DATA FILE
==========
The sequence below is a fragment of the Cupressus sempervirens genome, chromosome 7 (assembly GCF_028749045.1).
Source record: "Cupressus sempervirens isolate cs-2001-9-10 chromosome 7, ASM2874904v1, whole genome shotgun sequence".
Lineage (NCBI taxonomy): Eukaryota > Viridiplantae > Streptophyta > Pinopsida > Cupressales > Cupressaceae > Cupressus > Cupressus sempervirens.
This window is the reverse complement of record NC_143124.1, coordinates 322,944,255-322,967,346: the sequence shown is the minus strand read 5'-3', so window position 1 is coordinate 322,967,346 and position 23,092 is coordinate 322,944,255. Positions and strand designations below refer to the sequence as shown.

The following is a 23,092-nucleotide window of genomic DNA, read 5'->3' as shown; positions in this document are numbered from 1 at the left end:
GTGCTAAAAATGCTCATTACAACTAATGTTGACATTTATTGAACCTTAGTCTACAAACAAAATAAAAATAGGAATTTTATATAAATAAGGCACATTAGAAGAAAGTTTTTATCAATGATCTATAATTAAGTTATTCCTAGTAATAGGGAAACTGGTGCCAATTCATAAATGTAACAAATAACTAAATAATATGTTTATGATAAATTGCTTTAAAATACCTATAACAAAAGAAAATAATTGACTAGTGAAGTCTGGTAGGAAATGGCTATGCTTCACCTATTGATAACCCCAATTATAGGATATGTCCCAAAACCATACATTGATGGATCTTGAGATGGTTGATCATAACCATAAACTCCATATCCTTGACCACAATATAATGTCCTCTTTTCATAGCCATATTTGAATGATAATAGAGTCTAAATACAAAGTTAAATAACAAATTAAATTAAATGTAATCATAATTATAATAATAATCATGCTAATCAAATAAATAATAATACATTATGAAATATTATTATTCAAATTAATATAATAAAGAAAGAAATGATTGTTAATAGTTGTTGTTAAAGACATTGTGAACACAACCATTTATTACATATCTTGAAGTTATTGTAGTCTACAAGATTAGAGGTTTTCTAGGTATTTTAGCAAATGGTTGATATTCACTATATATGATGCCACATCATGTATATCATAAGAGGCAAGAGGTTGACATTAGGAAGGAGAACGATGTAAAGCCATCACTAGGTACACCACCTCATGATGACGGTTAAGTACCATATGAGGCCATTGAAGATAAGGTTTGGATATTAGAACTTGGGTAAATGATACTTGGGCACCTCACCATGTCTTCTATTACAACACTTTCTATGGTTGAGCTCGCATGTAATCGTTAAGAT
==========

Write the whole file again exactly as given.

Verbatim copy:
The sequence below is a fragment of the Cupressus sempervirens genome, chromosome 7 (assembly GCF_028749045.1).
Source record: "Cupressus sempervirens isolate cs-2001-9-10 chromosome 7, ASM2874904v1, whole genome shotgun sequence".
Lineage (NCBI taxonomy): Eukaryota > Viridiplantae > Streptophyta > Pinopsida > Cupressales > Cupressaceae > Cupressus > Cupressus sempervirens.
This window is the reverse complement of record NC_143124.1, coordinates 322,944,255-322,967,346: the sequence shown is the minus strand read 5'-3', so window position 1 is coordinate 322,967,346 and position 23,092 is coordinate 322,944,255. Positions and strand designations below refer to the sequence as shown.

The following is a 23,092-nucleotide window of genomic DNA, read 5'->3' as shown; positions in this document are numbered from 1 at the left end:
GTGCTAAAAATGCTCATTACAACTAATGTTGACATTTATTGAACCTTAGTCTACAAACAAAATAAAAATAGGAATTTTATATAAATAAGGCACATTAGAAGAAAGTTTTTATCAATGATCTATAATTAAGTTATTCCTAGTAATAGGGAAACTGGTGCCAATTCATAAATGTAACAAATAACTAAATAATATGTTTATGATAAATTGCTTTAAAATACCTATAACAAAAGAAAATAATTGACTAGTGAAGTCTGGTAGGAAATGGCTATGCTTCACCTATTGATAACCCCAATTATAGGATATGTCCCAAAACCATACATTGATGGATCTTGAGATGGTTGATCATAACCATAAACTCCATATCCTTGACCACAATATAATGTCCTCTTTTCATAGCCATATTTGAATGATAATAGAGTCTAAATACAAAGTTAAATAACAAATTAAATTAAATGTAATCATAATTATAATAATAATCATGCTAATCAAATAAATAATAATACATTATGAAATATTATTATTCAAATTAATATAATAAAGAAAGAAATGATTGTTAATAGTTGTTGTTAAAGACATTGTGAACACAACCATTTATTACATATCTTGAAGTTATTGTAGTCTACAAGATTAGAGGTTTTCTAGGTATTTTAGCAAATGGTTGATATTCACTATATATGATGCCACATCATGTATATCATAAGAGGCAAGAGGTTGACATTAGGAAGGAGAACGATGTAAAGCCATCACTAGGTACACCACCTCATGATGACGGTTAAGTACCATATGAGGCCATTGAAGATAAGGTTTGGATATTAGAACTTGGGTAAATGATACTTGGGCACCTCACCATGTCTTCTATTACAACACTTTCTATGGTTGAGCTCGCATGTAATCGTTAAGAT